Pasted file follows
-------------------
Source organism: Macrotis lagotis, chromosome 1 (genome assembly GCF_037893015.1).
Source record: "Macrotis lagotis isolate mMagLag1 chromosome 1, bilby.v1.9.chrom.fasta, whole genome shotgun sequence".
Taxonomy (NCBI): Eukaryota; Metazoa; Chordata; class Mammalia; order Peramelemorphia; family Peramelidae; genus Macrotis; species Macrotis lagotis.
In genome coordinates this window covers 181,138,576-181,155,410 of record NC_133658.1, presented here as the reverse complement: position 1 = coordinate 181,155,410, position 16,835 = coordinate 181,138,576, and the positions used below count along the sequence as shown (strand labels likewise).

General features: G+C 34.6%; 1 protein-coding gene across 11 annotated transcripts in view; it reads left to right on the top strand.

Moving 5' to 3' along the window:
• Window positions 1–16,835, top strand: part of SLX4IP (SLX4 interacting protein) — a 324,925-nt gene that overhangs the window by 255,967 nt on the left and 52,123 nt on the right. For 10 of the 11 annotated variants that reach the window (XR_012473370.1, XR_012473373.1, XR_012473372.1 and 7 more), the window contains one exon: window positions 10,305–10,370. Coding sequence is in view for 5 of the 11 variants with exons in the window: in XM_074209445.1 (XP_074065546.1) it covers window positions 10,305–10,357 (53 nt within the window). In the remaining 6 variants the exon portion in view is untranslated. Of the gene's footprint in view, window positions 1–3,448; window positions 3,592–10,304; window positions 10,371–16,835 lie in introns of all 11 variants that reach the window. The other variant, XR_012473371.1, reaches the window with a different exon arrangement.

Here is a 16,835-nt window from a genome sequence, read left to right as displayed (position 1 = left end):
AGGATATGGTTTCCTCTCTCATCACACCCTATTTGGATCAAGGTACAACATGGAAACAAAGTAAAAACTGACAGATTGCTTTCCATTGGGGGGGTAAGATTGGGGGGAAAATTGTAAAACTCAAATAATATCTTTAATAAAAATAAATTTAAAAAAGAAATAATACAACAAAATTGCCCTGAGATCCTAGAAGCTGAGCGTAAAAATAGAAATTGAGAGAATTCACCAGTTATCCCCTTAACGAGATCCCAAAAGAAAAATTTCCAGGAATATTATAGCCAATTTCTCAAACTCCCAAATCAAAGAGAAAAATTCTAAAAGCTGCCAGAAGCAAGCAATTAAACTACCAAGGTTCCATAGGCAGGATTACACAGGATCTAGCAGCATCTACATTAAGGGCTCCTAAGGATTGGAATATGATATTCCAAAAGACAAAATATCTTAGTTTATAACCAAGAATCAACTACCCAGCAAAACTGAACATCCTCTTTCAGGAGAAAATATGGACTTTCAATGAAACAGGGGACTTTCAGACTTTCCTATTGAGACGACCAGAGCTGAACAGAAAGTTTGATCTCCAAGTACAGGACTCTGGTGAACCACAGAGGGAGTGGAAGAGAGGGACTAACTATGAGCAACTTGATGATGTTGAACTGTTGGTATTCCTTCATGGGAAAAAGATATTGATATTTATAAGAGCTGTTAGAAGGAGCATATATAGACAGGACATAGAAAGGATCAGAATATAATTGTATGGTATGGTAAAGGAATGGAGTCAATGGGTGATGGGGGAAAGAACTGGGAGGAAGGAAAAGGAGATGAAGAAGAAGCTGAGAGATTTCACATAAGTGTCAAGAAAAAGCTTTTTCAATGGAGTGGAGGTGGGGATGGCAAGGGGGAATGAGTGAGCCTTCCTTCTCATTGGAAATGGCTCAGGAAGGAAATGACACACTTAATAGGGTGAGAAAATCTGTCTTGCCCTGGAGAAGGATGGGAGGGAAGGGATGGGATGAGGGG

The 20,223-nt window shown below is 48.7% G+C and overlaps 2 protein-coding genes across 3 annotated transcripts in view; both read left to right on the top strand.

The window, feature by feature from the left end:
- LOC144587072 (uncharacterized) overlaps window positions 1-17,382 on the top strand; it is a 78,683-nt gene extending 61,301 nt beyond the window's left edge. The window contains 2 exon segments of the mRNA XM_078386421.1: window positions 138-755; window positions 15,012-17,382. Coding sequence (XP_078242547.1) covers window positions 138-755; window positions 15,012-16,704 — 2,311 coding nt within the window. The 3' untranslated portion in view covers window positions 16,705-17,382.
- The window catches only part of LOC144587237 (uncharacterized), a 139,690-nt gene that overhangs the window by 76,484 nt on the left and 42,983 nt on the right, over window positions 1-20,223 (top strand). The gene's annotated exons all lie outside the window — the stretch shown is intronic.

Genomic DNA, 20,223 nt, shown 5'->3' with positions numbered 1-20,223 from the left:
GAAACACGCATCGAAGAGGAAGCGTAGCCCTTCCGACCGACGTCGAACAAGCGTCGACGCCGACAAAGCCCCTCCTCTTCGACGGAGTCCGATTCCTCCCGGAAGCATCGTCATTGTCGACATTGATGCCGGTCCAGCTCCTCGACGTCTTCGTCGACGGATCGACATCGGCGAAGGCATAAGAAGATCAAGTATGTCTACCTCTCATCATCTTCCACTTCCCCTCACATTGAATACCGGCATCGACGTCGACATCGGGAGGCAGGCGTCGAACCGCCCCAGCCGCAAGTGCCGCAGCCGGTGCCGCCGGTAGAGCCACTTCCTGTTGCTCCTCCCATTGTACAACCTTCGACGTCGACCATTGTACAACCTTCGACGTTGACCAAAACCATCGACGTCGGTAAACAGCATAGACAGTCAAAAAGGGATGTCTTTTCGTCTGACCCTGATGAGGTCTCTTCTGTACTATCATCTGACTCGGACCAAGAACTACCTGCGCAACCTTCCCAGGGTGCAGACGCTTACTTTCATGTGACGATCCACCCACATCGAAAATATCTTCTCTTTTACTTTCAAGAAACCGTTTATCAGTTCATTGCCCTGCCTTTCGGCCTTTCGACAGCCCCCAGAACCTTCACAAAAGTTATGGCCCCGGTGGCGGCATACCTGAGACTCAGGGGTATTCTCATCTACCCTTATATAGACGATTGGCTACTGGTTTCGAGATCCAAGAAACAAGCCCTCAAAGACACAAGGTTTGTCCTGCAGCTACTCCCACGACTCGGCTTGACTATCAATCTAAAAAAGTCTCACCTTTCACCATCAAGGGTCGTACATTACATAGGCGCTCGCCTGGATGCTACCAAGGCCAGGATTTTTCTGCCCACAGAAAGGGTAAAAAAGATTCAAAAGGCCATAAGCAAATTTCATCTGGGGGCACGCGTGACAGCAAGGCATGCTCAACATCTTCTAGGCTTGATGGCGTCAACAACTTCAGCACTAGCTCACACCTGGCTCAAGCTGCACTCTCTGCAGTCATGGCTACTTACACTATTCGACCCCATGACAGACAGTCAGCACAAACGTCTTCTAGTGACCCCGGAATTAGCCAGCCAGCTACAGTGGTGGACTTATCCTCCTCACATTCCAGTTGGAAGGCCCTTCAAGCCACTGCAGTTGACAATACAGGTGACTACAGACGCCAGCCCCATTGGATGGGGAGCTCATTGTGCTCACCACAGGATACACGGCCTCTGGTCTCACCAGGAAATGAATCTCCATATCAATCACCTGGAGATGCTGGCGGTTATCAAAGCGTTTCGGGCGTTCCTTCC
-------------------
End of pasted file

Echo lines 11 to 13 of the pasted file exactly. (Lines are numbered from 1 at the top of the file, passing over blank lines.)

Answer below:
The window, feature by feature from the left end:
- LOC144587072 (uncharacterized) overlaps window positions 1-17,382 on the top strand; it is a 78,683-nt gene extending 61,301 nt beyond the window's left edge. The window contains 2 exon segments of the mRNA XM_078386421.1: window positions 138-755; window positions 15,012-17,382. Coding sequence (XP_078242547.1) covers window positions 138-755; window positions 15,012-16,704 — 2,311 coding nt within the window. The 3' untranslated portion in view covers window positions 16,705-17,382.
- The window catches only part of LOC144587237 (uncharacterized), a 139,690-nt gene that overhangs the window by 76,484 nt on the left and 42,983 nt on the right, over window positions 1-20,223 (top strand). The gene's annotated exons all lie outside the window — the stretch shown is intronic.